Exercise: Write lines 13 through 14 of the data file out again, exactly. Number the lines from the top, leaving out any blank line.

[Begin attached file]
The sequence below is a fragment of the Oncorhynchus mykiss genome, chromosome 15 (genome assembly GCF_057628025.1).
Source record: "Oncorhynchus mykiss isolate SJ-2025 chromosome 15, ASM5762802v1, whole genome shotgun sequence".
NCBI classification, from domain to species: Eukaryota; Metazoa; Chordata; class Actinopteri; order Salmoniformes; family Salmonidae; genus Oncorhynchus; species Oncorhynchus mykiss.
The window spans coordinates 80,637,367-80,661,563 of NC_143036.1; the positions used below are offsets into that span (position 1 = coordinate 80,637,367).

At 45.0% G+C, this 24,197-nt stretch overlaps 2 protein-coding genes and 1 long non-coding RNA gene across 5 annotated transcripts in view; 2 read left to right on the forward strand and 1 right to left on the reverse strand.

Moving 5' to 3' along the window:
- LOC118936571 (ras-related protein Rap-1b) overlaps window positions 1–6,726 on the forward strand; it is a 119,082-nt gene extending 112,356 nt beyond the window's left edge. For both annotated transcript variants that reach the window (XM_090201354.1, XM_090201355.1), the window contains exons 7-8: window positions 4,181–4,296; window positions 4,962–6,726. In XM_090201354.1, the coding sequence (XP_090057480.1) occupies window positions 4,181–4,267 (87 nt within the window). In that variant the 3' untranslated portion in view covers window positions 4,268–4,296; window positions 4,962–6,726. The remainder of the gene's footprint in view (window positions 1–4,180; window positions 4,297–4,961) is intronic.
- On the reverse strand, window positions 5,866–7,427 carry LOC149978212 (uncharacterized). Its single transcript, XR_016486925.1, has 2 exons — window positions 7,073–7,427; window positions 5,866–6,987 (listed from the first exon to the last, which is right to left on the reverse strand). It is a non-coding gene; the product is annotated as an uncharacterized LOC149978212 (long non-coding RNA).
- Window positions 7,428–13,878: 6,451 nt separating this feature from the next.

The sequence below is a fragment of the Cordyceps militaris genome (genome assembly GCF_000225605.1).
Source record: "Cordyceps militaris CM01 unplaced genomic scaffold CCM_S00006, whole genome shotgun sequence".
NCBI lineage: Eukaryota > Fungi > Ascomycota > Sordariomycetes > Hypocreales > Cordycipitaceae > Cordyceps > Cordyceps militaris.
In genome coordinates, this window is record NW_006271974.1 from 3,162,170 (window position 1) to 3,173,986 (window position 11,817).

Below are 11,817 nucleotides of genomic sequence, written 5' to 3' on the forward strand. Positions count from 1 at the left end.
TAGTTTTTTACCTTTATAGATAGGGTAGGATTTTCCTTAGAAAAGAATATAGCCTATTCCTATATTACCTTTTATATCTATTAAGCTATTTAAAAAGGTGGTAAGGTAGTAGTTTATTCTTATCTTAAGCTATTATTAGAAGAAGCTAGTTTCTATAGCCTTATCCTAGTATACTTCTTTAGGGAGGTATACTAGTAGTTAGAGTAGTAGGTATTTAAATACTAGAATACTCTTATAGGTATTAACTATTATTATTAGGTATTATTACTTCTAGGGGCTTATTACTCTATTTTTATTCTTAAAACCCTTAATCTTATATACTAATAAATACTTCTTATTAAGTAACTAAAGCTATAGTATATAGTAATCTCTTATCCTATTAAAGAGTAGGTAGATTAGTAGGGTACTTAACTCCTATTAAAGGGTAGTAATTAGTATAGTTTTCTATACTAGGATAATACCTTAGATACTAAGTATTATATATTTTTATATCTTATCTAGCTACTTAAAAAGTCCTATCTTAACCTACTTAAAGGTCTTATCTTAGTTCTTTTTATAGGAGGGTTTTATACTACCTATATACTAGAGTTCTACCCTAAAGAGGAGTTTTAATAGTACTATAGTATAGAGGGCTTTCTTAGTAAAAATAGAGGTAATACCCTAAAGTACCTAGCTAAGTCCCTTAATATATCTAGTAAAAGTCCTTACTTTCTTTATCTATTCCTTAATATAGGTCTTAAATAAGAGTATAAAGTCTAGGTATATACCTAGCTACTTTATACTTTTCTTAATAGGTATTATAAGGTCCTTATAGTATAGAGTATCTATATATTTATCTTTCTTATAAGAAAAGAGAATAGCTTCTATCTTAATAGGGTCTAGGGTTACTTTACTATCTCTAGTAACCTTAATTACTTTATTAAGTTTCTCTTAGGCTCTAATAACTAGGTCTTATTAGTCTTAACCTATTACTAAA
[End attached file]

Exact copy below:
In genome coordinates, this window is record NW_006271974.1 from 3,162,170 (window position 1) to 3,173,986 (window position 11,817).

Below are 11,817 nucleotides of genomic sequence, written 5' to 3' on the forward strand. Positions count from 1 at the left end.